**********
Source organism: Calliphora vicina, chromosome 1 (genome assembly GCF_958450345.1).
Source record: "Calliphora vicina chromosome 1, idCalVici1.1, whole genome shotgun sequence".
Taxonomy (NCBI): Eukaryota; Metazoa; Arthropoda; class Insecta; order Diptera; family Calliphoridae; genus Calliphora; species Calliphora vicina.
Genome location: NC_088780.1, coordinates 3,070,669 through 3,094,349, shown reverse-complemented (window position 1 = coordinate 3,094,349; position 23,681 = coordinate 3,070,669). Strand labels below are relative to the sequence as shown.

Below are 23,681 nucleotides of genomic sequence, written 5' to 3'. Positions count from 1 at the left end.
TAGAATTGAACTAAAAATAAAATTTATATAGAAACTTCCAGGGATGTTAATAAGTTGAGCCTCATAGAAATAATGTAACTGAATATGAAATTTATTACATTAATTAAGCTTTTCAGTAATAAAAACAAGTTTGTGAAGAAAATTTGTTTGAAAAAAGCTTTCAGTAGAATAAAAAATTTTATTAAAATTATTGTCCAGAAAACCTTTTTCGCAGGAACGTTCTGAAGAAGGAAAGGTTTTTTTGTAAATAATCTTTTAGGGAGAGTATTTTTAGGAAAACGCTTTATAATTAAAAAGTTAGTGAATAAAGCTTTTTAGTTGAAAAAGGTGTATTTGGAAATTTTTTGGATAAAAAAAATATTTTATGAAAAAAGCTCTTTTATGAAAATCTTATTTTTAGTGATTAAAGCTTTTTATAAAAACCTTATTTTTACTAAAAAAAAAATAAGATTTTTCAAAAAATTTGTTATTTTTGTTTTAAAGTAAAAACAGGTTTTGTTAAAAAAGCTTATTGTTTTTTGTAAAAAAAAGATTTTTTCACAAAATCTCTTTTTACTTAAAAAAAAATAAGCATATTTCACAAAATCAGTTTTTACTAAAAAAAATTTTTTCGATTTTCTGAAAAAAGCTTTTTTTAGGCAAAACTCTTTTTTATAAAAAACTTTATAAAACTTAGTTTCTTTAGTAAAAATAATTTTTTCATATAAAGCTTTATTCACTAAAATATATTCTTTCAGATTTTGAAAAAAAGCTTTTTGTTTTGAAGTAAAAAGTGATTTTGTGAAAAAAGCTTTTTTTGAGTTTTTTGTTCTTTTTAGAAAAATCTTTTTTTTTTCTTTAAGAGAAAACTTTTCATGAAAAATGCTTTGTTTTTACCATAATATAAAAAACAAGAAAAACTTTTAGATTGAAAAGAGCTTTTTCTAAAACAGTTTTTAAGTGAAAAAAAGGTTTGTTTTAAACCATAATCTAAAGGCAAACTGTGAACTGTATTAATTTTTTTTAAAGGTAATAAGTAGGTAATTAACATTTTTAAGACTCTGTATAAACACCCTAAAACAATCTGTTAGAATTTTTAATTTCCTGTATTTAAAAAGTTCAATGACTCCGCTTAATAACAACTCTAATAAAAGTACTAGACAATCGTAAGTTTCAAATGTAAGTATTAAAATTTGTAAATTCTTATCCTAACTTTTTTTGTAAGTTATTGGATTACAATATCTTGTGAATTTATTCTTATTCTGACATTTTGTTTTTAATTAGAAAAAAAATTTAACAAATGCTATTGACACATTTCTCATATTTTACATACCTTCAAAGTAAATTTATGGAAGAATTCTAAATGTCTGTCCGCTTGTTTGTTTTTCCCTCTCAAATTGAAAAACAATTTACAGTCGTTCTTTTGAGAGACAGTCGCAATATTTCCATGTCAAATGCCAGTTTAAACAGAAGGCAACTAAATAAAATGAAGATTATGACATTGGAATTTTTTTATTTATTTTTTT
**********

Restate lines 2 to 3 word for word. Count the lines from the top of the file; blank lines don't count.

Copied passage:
Source record: "Calliphora vicina chromosome 1, idCalVici1.1, whole genome shotgun sequence".
Taxonomy (NCBI): Eukaryota; Metazoa; Arthropoda; class Insecta; order Diptera; family Calliphoridae; genus Calliphora; species Calliphora vicina.